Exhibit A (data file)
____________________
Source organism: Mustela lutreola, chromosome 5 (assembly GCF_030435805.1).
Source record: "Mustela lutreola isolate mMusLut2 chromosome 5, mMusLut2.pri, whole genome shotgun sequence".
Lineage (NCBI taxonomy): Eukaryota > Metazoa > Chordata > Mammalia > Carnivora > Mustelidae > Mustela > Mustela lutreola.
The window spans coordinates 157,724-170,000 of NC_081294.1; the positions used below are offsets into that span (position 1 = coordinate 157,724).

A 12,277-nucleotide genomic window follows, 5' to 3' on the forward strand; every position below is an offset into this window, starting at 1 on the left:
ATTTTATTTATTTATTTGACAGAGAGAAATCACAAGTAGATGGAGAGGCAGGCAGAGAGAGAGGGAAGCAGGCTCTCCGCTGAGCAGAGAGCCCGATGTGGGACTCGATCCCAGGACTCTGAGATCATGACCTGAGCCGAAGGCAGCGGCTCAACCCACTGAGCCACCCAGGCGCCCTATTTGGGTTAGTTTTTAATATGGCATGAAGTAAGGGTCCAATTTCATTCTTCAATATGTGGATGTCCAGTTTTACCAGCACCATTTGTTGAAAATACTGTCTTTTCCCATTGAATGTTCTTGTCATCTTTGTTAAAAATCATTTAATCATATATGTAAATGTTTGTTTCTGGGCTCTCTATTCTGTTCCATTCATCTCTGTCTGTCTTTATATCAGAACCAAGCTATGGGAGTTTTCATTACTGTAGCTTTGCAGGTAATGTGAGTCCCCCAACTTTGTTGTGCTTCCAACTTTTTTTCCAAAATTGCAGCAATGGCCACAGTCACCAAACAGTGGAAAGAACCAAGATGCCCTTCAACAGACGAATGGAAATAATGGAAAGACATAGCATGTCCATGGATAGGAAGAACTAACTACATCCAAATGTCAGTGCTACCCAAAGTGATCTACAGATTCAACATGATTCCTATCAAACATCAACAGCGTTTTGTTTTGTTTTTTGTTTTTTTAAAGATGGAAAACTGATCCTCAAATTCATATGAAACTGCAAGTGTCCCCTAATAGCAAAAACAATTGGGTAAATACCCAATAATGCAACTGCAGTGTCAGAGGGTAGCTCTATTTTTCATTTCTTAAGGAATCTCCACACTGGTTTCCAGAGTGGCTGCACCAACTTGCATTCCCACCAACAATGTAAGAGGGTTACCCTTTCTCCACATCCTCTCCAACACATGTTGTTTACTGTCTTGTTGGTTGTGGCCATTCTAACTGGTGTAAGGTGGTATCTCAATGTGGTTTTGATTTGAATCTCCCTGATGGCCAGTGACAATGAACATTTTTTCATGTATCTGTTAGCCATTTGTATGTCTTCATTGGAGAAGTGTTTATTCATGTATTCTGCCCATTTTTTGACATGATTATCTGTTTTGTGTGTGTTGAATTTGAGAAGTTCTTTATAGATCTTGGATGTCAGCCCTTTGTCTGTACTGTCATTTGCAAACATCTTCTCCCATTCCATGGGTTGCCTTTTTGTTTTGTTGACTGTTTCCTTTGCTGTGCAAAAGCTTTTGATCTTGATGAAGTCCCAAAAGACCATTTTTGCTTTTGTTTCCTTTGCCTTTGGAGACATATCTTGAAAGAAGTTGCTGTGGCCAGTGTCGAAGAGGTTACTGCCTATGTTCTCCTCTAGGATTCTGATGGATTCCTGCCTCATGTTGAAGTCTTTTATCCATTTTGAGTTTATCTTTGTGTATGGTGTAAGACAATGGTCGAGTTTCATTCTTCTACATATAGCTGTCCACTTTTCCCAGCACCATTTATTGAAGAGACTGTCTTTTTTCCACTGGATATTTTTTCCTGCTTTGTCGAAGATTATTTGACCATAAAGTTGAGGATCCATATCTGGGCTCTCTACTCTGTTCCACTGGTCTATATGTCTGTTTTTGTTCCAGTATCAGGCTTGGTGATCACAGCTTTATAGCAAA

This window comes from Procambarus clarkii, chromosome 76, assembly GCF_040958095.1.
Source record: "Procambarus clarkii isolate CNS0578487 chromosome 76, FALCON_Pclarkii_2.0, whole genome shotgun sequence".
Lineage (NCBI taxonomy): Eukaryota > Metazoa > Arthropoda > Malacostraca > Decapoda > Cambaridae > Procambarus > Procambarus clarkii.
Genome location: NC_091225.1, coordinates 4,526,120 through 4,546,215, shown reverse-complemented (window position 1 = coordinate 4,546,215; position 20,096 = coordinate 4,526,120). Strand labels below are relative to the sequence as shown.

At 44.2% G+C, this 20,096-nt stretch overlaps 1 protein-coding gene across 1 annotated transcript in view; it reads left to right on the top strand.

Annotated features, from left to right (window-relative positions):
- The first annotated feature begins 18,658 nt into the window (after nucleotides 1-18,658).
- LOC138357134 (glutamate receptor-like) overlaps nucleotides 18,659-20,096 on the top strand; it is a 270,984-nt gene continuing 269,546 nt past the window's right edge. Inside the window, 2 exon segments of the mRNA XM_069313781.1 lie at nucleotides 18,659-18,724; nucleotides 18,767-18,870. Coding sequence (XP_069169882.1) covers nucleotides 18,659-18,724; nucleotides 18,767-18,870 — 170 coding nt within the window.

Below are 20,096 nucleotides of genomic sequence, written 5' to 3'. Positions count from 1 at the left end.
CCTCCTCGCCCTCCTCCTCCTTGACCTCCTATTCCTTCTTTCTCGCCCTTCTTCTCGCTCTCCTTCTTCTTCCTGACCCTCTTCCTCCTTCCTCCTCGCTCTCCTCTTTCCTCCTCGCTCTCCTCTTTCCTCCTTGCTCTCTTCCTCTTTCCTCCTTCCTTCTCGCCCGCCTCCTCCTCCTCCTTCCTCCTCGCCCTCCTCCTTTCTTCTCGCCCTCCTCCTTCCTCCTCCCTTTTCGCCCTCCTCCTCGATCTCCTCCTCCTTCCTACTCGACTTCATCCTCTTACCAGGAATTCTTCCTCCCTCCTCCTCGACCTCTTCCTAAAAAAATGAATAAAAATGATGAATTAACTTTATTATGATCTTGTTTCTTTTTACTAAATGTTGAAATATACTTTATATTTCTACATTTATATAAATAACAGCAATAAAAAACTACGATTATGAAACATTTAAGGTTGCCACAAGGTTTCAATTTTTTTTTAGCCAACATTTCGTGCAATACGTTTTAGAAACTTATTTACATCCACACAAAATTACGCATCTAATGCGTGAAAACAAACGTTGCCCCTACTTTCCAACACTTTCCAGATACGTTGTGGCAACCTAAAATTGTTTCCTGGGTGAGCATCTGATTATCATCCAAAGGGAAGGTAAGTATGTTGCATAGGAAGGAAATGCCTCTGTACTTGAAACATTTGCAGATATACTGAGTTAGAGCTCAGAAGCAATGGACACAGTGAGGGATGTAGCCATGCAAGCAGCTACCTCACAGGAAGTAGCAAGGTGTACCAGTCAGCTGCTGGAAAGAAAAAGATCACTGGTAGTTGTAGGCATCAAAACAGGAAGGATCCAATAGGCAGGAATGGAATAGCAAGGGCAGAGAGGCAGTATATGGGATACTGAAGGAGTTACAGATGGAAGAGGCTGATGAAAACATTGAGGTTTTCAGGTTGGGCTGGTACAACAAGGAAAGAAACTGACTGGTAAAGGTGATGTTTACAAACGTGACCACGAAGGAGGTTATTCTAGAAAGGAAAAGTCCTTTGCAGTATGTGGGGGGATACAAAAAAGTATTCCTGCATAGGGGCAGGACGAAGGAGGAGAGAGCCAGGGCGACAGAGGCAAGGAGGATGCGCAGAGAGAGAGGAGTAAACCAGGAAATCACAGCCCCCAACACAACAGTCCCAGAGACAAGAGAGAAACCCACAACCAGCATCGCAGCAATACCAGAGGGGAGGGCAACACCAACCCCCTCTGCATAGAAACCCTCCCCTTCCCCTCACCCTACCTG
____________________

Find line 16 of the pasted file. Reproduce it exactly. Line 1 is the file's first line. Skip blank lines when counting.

CCTCCTCGCCCTCCTCCTCCTTGACCTCCTATTCCTTCTTTCTCGCCCTTCTTCTCGCTCTCCTTCTTCTTCCTGACCCTCTTCCTCCTTCCTCCTCGCTCTCCTCTTTCCTCCTCGCTCTCCTCTTTCCTCCTTGCTCTCTTCCTCTTTCCTCCTTCCTTCTCGCCCGCCTCCTCCTCCTCCTTCCTCCTCGCCCTCCTCCTTTCTTCTCGCCCTCCTCCTTCCTCCTCCCTTTTCGCCCTCCTCCTCGATCTCCTCCTCCTTCCTACTCGACTTCATCCTCTTACCAGGAATTCTTCCTCCCTCCTCCTCGACCTCTTCCTAAAAAAATGAATAAAAATGATGAATTAACTTTATTATGATCTTGTTTCTTTTTACTAAATGTTGAAATATACTTTATATTTCTACATTTATATAAATAACAGCAATAAAAAACTACGATTATGAAACATTTAAGGTTGCCACAAGGTTTCAATTTTTTTTTAGCCAACATTTCGTGCAATACGTTTTAGAAACTTATTTACATCCACACAAAATTACGCATCTAATGCGTGAAAACAAACGTTGCCCCTACTTTCCAACACTTTCCAGATACGTTGTGGCAACCTAAAATTGTTTCCTGGGTGAGCATCTGATTATCATCCAAAGGGAAGGTAAGTATGTTGCATAGGAAGGAAATGCCTCTGTACTTGAAACATTTGCAGATATACTGAGTTAGAGCTCAGAAGCAATGGACACAGTGAGGGATGTAGCCATGCAAGCAGCTACCTCACAGGAAGTAGCAAGGTGTACCAGTCAGCTGCTGGAAAGAAAAAGATCACTGGTAGTTGTAGGCATCAAAACAGGAAGGATCCAATAGGCAGGAATGGAATAGCAAGGGCAGAGAGGCAGTATATGGGATACTGAAGGAGTTACAGATGGAAGAGGCTGATGAAAACATTGAGGTTTTCAGGTTGGGCTGGTACAACAAGGAAAGAAACTGACTGGTAAAGGTGATGTTTACAAACGTGACCACGAAGGAGGTTATTCTAGAAAGGAAAAGTCCTTTGCAGTATGTGGGGGGATACAAAAAAGTATTCCTGCATAGGGGCAGGACGAAGGAGGAGAGAGCCAGGGCGACAGAGGCAAGGAGGATGCGCAGAGAGAGAGGAGTAAACCAGGAAATCACAGCCCCCAACACAACAGTCCCAGAGACAAGAGAGAAACCCACAACCAGCATCGCAGCAATACCAGAGGGGAGGGCAACACCAACCCCCTCTGCATAGAAACCCTCCCCTTCCCCTCACCCTACCTG